Rich: When I called in and asked you “how long do you keep banging your head against the wall?”, I should have continued with “One classic definition of insanity is doing the same thing over and over agaoin and expecting a different result.” I am not calling anyone in particular insane, but to think that we can change what is happening in Iraq by not doing something different does seem questionable. As for replacing Don Rumsfield, please consider another approach. Much as been mentioned how Rumsfield has implemented changes in how troops are used, trimming troop levels down to make a “quick, lean fighting machine”; I can understand “outsourcing” certain functions of support and supply, using non-military personel for those roles does make sense, economically, as you don’t have the associated costs of military personel, in training, deployment, replacement and veteran’s benefits. That should leave the government with a lower overall cost that can be applied to make sure the real soldiers are taken care of. The two main problems that this can allow is enhanced by no-bid contracts, leaving the possibility of extreme over charges, double billing and even out right theft. If the contracts are not monitered by government oversight effectivly, the associated fraud can flourish and end up costing us even more than an old fashioned all military response. Cost is a major factor in the inherrent problems of outsourcing, as potential savings can be eaten up by the potential corruption I just highlighted; but, in my humble opinon the more serious problem that outsourcing can facilate is the fact that any outsourced security forces (military contractors, mercaneries, whatever you want to call them) is that they do not operate under the Military Uniform Code of Justice. The independant contrators are not bound by Geneva Conventions as they supposedly do not represent a government force. This is were we have encountered the abuses at the military prisons, and although the outsourced contrators may have not had direct control over the prisoners, the policies that they either carried out or trained our low level military personel to carry out came from the very highest level of cilvilian leadership. The abuses we have seen some of the pictures of are IMO reason enough to replace Rumsfield, now, just to make sure those abuses don’t ever happen again. There is apparently a lawsuit that has been filed naming Secretary of Defense Donald Rumsfield as having actually assisted in the intergation of prisoners at GITMO, and that he gave very detailed instructions as to how to proceed in interrogations that resulted in abuses of prisoners, even causing the death of some of those in custody. Rumsfield HAS to go, period, now.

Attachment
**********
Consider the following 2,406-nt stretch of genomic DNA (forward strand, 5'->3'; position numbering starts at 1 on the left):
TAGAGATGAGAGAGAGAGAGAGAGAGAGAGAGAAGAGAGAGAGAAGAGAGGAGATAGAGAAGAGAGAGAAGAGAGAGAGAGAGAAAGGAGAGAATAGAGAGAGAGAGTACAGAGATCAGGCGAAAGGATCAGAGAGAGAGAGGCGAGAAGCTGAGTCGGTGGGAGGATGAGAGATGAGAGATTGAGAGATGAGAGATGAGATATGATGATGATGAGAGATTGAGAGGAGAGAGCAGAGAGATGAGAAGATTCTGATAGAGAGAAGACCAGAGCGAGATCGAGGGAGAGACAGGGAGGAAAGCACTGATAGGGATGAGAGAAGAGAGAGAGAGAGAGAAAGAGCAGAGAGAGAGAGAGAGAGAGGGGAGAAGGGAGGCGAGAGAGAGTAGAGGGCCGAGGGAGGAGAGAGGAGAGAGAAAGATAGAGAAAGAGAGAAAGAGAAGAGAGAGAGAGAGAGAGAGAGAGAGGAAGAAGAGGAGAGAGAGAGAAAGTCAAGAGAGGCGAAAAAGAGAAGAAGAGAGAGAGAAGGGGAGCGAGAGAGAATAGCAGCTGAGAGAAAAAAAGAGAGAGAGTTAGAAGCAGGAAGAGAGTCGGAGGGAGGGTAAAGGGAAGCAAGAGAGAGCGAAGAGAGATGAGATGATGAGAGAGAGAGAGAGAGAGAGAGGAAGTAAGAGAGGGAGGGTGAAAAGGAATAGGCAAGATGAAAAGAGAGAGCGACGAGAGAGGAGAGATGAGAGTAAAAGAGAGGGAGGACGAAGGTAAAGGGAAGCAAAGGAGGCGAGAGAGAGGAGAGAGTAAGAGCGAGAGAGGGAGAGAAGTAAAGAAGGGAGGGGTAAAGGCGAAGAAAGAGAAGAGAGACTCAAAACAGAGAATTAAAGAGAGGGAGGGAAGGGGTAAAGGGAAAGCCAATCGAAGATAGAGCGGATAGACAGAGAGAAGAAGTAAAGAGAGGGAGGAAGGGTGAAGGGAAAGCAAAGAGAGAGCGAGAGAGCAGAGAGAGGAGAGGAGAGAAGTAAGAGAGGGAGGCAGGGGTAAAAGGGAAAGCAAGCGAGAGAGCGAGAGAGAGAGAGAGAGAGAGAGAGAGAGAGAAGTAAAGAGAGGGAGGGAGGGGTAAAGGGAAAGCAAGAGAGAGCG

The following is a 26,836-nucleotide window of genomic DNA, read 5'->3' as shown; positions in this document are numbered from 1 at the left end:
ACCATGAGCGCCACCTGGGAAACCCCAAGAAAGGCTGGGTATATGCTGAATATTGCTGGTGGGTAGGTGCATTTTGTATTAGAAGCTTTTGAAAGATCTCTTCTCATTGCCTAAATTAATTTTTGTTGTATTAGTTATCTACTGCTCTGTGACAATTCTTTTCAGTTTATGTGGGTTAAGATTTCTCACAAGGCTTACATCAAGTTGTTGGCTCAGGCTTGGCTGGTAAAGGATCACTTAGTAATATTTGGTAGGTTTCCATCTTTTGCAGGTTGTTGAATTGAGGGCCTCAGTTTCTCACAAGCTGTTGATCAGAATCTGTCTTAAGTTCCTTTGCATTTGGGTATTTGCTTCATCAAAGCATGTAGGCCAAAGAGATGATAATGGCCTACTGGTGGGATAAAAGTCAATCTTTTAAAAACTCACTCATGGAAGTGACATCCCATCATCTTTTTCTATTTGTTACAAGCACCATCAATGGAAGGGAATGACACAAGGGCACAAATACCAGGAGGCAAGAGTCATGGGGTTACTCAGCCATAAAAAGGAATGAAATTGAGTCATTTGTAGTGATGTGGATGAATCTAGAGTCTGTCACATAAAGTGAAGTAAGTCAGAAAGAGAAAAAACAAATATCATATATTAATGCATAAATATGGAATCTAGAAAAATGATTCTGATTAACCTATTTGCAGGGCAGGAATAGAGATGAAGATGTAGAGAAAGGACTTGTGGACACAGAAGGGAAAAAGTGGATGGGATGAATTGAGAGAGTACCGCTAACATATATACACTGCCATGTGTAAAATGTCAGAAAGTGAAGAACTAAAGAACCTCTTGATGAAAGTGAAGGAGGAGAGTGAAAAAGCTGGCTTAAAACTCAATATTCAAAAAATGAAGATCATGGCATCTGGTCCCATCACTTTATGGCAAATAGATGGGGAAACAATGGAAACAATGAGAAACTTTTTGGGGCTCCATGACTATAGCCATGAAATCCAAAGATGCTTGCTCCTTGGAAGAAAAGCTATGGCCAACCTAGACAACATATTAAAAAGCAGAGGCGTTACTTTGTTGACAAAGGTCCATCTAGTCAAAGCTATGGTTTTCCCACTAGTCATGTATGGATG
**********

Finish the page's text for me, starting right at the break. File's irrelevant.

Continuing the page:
10. Rich from Paso
    April 18, 2006 at 11:56 pm